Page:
Cultural Studies, once a burgeoning academic field, developed into a discipline in which just about any cultural text, object or event could be studied. The Renewal of Cultural Studies offers a panoramic view of the field, its assumptions, and its methodologies. Editor Paul Smith and thirty contributors map out new directions that will redefine and sustain the field of cultural studies.
In twenty-seven original essays, cultural studies is examined in relation to other disciplines—history, anthropology, literature, media, and American studies. The discipline is reviewed in the context of globalization, in relation to topics such as war, public policy, and labor, its pedagogy and politics, and in Marxist, feminist, and environmentalist contexts.
Smith wants to establish theoretical and methodological common ground among cultural studies scholars. Providing a “state of the discipline,” The Renewal of Cultural Studies asks, “What can and should the field of Cultural Studies be doing now?”
"Paul Smith is one of the foremost practitioners of cultural studies. Here he has gathered people together to go beyond the old question—'What is cultural studies?'—and instead asks, 'What can cultural studies do now?' The outcome is a bold intervention into the human sciences that offers a radical rethinking of where we stand today."
—Toby Miller, author of Makeover Nation: The United States of Reinvention
"This study is a risky proposition. On the one hand, it risks succumbing to the soul searching that has long consumed Cultural Studies, a field in which the soul has played virtually no other role. On the other hand, this study risks producing an account of what Cultural Studies is that, in a rather pragmatic and thus American spirit, derives that identity from what the field does, or what it might do in the near future. But this is precisely what generates the heat, the excitement of Smith’s The Renewal of Cultural Studies . It is a stirring collection of statements by some leading figures in the field, all of which resist in different ways the feckless and rather common notion that Cultural Studies is some institutional incarnation of ‘whatever.’ What emerges is a collectively enunciated position on how the ‘politically useful knowledge’ generated by the field might be brought to bear on everything from the university and the state, to the nation and nature. Less a renewal, this study is a reboot, a kick in the butt of those committed to what Jameson once called the ‘desire’ that is still becoming Cultural Studies. Have the cheek to read this book."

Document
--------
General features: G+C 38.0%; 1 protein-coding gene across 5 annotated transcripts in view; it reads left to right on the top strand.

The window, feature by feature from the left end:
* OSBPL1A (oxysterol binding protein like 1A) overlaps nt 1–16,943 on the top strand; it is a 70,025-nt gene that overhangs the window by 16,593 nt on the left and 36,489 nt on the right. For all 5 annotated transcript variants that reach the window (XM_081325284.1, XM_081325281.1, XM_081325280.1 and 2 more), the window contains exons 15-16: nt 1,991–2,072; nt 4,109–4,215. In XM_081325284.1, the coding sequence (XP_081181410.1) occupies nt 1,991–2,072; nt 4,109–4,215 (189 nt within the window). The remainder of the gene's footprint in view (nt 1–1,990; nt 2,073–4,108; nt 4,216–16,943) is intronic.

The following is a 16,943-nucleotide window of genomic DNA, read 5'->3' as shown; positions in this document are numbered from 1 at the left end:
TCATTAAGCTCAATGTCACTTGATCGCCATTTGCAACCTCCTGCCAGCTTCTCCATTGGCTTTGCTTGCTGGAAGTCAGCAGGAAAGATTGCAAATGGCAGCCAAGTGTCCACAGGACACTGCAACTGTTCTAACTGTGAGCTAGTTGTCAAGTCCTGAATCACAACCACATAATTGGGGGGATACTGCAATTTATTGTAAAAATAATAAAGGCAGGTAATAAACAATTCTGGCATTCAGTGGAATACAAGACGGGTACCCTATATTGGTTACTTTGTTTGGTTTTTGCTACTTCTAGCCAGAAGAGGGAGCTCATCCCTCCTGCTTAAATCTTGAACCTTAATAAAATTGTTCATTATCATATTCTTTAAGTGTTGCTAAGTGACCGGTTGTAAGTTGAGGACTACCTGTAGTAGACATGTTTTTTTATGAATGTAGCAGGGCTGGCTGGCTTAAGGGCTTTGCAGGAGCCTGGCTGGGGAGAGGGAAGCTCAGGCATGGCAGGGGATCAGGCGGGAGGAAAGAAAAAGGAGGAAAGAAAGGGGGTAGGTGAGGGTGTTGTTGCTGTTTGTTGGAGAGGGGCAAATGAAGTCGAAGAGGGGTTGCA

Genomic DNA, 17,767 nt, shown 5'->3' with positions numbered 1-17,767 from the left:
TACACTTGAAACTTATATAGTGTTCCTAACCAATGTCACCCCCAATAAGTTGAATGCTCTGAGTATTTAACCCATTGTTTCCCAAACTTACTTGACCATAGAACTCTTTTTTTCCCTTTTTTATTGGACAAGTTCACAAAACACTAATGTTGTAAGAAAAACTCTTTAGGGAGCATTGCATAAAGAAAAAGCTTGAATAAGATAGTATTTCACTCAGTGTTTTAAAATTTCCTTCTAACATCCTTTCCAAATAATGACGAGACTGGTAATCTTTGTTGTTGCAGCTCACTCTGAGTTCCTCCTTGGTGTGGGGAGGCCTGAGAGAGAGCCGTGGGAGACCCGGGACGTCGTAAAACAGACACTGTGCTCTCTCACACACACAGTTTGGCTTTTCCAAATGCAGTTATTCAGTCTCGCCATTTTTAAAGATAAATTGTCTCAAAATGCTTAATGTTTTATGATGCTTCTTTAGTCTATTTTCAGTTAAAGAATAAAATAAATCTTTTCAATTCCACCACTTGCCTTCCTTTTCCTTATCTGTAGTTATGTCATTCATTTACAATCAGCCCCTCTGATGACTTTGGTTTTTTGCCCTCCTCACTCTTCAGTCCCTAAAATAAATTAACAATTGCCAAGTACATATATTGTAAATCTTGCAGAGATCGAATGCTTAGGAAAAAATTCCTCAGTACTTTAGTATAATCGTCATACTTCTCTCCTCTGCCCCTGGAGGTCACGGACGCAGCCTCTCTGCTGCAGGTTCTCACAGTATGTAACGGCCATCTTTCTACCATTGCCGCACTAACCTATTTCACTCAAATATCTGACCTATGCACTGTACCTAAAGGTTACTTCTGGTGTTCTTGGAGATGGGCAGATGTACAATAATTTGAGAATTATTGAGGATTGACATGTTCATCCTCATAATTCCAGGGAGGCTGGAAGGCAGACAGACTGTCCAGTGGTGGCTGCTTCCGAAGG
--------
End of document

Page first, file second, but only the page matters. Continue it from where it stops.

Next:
—John Mowitt, Department of Cultural Studies and Comparative Literature at the University of Minnesota-Twin Cities
"Comprising 27 original contributions, this collection represents several ways of practicing cultural studies and argues for increased attention to selected approaches, methods, and theories. Smith contributes the most readable and teachable pieces in the book: an introduction and an interview with American studies scholar Andrew Ross. Smith confronts difficulties that beset cultural studies, a field haunted by 'a residual desire for some form of political efficacy'--a desire it can neither fulfill nor disavow....(This is) a text that will matter. Summing Up: Recommended."
"(If you want to) satisfy your craving for cultural studies’ positioning then look no further than The Renewal of Cultural Studies , an anthology of position ‘papers’ edited by Paul Smith. Each of the twenty five essays is short enough to read over breakfast and I imagine them being used by academics as early morning callisthenic (sic) exercises or performance enhancement supplements: you can use them to sharpen your sense of your own position (through agreements and disagreements); to find new ones; or simply to relish the arguments that matter to others....The book ends with a lively conversation between Paul Smith and Andrew Ross."
—New Formations: A Journal of Culture, Theory & Politics
"This book is a welcome immersion in the fundamentals of Cultural Studies from an early-twenty-first-century point of view, where most of its 'founding fathers' are studied, questioned, reconsidered, reconceptualized, and sometimes criticized.... (T)his collection is not meant as a mere revisiting of Cultural Studies, but should be seen as a genuine and innovative search for new directions.... In sum, The Renewal of Cultural Studies, which is clearly not meant for newcomers to the field, is, I believe, the most stimulating book on Cultural Studies in the last five years."
—The European Legacy